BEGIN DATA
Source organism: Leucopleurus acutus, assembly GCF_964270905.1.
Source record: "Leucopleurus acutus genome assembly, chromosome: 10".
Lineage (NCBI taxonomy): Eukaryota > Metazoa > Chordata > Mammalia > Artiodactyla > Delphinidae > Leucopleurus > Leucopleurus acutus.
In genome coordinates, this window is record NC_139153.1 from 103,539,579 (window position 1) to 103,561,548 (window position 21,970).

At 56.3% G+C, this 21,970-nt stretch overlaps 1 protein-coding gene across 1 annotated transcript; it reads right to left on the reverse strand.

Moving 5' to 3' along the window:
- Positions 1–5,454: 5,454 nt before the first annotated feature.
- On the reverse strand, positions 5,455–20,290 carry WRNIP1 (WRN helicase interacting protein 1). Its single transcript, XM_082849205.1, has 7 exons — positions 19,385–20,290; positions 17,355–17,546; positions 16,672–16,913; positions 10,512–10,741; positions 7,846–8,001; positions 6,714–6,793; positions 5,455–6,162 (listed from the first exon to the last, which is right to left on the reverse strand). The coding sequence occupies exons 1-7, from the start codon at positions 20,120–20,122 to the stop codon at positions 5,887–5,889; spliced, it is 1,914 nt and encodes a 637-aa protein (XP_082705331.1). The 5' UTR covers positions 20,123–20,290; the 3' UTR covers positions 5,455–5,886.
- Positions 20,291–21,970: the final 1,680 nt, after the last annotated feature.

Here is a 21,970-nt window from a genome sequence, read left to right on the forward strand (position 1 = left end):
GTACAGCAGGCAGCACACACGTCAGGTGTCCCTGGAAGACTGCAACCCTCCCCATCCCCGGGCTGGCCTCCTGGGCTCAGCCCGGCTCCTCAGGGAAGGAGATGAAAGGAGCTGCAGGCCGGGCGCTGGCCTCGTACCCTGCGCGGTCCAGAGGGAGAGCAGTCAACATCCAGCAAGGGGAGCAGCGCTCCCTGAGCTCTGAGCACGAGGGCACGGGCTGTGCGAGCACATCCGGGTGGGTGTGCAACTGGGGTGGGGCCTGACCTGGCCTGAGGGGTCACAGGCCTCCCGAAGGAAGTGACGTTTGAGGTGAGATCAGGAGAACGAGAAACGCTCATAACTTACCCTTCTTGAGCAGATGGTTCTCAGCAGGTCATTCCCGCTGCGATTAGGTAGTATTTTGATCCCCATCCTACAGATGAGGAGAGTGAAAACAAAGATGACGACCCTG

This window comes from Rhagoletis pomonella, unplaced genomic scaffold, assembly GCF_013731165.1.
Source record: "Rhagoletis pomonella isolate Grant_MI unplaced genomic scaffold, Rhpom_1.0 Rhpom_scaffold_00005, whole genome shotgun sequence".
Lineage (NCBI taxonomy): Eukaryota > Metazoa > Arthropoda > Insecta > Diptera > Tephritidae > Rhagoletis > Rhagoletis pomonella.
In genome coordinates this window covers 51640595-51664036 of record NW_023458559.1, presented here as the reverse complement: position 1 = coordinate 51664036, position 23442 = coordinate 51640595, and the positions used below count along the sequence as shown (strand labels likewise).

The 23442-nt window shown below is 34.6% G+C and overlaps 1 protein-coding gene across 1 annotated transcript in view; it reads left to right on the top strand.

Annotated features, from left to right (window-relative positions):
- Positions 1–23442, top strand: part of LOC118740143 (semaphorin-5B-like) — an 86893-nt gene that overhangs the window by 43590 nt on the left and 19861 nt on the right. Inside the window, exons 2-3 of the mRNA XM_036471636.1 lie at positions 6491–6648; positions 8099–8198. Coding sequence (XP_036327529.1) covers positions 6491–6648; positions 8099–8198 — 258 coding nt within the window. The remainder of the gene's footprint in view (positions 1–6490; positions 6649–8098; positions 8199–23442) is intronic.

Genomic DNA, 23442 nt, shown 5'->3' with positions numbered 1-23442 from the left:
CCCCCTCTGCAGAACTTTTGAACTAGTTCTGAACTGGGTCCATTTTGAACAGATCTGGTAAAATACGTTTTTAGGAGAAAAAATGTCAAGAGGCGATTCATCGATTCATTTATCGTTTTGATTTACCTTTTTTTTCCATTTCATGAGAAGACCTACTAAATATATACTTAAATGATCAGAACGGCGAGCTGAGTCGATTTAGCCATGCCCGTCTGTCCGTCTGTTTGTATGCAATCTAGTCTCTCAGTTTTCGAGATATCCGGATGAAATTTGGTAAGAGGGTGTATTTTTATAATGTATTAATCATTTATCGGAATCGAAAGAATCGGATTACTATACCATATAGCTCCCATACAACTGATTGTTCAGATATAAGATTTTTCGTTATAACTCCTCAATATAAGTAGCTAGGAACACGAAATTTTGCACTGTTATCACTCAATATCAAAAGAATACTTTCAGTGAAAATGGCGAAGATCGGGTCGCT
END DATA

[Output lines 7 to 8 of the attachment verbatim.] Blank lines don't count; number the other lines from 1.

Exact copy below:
- Positions 1–5,454: 5,454 nt before the first annotated feature.
- On the reverse strand, positions 5,455–20,290 carry WRNIP1 (WRN helicase interacting protein 1). Its single transcript, XM_082849205.1, has 7 exons — positions 19,385–20,290; positions 17,355–17,546; positions 16,672–16,913; positions 10,512–10,741; positions 7,846–8,001; positions 6,714–6,793; positions 5,455–6,162 (listed from the first exon to the last, which is right to left on the reverse strand). The coding sequence occupies exons 1-7, from the start codon at positions 20,120–20,122 to the stop codon at positions 5,887–5,889; spliced, it is 1,914 nt and encodes a 637-aa protein (XP_082705331.1). The 5' UTR covers positions 20,123–20,290; the 3' UTR covers positions 5,455–5,886.